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For most of my Christian life, I have participated in some sort of Bible study, life group, or discipleship program. Some equipped me well for digging into God’s Word. Some left me frustrated with an overemphasis on feelings and a message of being “good enough,” or calling me “God’s princess” and never actually getting into any content with actual substance.  So a few years ago, when I learned about Jen Wilkin’s book, Women of the Word: How to Study the Bible with Both Our Hearts and Our Minds, I knew I wanted to read it. It’s a relatively short book, but it is a book I have underlined and filled with notes. It’s the type of book I want to discuss over a cup of coffee with a few good friends. It is much more than a “how to” book. The words Jen Wilkin writes on pages 45-46 captures the essence of why I think every Christian woman should read this book:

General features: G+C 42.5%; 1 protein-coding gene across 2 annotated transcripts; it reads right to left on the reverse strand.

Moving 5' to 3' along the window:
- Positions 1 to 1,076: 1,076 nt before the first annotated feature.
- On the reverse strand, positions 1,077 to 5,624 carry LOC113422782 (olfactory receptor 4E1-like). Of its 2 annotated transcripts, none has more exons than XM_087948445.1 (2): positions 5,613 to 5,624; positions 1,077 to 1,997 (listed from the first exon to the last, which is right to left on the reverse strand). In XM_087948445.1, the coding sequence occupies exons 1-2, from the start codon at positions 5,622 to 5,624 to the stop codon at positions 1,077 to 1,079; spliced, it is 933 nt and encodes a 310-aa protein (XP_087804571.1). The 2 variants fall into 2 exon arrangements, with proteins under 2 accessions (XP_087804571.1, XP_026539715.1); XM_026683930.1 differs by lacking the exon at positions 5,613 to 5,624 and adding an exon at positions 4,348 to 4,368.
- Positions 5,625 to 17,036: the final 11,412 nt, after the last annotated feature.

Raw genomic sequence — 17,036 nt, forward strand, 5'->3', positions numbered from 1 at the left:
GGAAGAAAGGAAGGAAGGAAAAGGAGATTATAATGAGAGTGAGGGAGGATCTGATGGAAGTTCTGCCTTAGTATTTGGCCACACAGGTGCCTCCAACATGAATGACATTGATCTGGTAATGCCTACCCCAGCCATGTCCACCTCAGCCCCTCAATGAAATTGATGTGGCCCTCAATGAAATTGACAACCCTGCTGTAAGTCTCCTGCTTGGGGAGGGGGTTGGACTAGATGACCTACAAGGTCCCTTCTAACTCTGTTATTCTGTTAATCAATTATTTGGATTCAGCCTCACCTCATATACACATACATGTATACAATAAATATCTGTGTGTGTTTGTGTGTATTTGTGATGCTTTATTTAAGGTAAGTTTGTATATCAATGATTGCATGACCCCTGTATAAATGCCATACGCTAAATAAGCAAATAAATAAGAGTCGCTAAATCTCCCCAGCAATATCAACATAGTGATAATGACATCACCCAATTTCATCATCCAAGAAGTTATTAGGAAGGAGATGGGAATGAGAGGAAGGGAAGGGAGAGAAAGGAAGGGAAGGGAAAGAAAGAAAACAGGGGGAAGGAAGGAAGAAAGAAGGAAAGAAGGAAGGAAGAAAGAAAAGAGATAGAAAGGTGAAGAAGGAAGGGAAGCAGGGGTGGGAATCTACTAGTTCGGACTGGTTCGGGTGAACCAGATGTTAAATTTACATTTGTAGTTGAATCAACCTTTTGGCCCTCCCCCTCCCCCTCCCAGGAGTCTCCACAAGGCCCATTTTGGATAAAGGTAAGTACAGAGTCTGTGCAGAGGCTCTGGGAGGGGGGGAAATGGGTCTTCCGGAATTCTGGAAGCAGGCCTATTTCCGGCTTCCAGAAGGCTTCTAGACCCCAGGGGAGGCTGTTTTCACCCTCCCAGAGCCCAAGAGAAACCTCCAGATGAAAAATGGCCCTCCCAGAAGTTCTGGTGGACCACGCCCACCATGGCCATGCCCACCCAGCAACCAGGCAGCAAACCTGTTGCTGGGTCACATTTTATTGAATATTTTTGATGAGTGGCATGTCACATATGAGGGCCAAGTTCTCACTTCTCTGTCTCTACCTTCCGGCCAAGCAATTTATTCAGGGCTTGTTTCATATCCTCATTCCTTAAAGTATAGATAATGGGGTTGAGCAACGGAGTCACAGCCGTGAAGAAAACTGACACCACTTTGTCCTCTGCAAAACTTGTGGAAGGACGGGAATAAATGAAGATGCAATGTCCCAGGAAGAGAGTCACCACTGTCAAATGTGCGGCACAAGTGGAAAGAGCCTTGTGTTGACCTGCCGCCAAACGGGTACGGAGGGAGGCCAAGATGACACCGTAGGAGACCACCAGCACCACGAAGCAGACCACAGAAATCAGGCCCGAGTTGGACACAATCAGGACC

"Bible literacy matters because it protects us from falling into error. Both the false teacher and the secular humanist rely on biblical ignorance for their messages to take root, and the modern church has proven fertile ground for those messages. Because we do not know our Bibles, we crumble at the most basic challenges to our worldview. Women and apathy eat away at our ranks. Women, in particular, are leaving the church in unprecedented numbers.

… Home, church, community, and country desperately need the influence of women who know why they believe what they believe, grounded in the Word of God. They desperately need the influence of women who love deeply and actively the God proclaimed in the Bible."

Sounds great, but it can also feel overwhelming. How do we really develop Biblical literacy in a world content with soundbites and Instagram quotes for daily devotions? Where can a woman who has not been equipped to study her Bible even start? I would suggest she start with Women of the Word.